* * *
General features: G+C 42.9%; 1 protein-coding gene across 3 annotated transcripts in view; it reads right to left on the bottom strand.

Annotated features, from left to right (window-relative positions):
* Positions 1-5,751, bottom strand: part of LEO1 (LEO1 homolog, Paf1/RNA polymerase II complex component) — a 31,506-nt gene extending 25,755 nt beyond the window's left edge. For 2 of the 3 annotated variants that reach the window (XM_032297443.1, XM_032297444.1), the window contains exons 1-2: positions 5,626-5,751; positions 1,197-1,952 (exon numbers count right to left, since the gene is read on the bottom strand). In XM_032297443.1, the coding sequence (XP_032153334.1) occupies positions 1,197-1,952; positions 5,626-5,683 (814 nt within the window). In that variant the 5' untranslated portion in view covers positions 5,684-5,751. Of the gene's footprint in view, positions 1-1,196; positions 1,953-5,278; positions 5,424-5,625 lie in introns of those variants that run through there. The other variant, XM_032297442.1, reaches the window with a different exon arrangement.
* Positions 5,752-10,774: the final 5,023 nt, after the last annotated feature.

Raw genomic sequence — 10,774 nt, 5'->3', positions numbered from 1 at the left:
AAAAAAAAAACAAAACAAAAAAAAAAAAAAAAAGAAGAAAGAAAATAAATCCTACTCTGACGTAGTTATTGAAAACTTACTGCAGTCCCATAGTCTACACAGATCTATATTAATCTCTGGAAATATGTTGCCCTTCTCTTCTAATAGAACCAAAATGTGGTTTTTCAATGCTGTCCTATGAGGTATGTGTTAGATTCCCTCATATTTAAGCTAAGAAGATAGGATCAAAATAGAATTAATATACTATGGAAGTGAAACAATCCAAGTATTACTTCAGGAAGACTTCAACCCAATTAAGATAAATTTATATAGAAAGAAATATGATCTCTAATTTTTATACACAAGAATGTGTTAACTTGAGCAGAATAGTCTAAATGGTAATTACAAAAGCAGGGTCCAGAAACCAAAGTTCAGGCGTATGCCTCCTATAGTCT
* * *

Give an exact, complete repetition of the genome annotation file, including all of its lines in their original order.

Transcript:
General features: G+C 42.9%; 1 protein-coding gene across 3 annotated transcripts in view; it reads right to left on the bottom strand.

Annotated features, from left to right (window-relative positions):
* Positions 1-5,751, bottom strand: part of LEO1 (LEO1 homolog, Paf1/RNA polymerase II complex component) — a 31,506-nt gene extending 25,755 nt beyond the window's left edge. For 2 of the 3 annotated variants that reach the window (XM_032297443.1, XM_032297444.1), the window contains exons 1-2: positions 5,626-5,751; positions 1,197-1,952 (exon numbers count right to left, since the gene is read on the bottom strand). In XM_032297443.1, the coding sequence (XP_032153334.1) occupies positions 1,197-1,952; positions 5,626-5,683 (814 nt within the window). In that variant the 5' untranslated portion in view covers positions 5,684-5,751. Of the gene's footprint in view, positions 1-1,196; positions 1,953-5,278; positions 5,424-5,625 lie in introns of those variants that run through there. The other variant, XM_032297442.1, reaches the window with a different exon arrangement.
* Positions 5,752-10,774: the final 5,023 nt, after the last annotated feature.

Raw genomic sequence — 10,774 nt, 5'->3', positions numbered from 1 at the left:
AAAAAAAAAACAAAACAAAAAAAAAAAAAAAAAGAAGAAAGAAAATAAATCCTACTCTGACGTAGTTATTGAAAACTTACTGCAGTCCCATAGTCTACACAGATCTATATTAATCTCTGGAAATATGTTGCCCTTCTCTTCTAATAGAACCAAAATGTGGTTTTTCAATGCTGTCCTATGAGGTATGTGTTAGATTCCCTCATATTTAAGCTAAGAAGATAGGATCAAAATAGAATTAATATACTATGGAAGTGAAACAATCCAAGTATTACTTCAGGAAGACTTCAACCCAATTAAGATAAATTTATATAGAAAGAAATATGATCTCTAATTTTTATACACAAGAATGTGTTAACTTGAGCAGAATAGTCTAAATGGTAATTACAAAAGCAGGGTCCAGAAACCAAAGTTCAGGCGTATGCCTCCTATAGTCT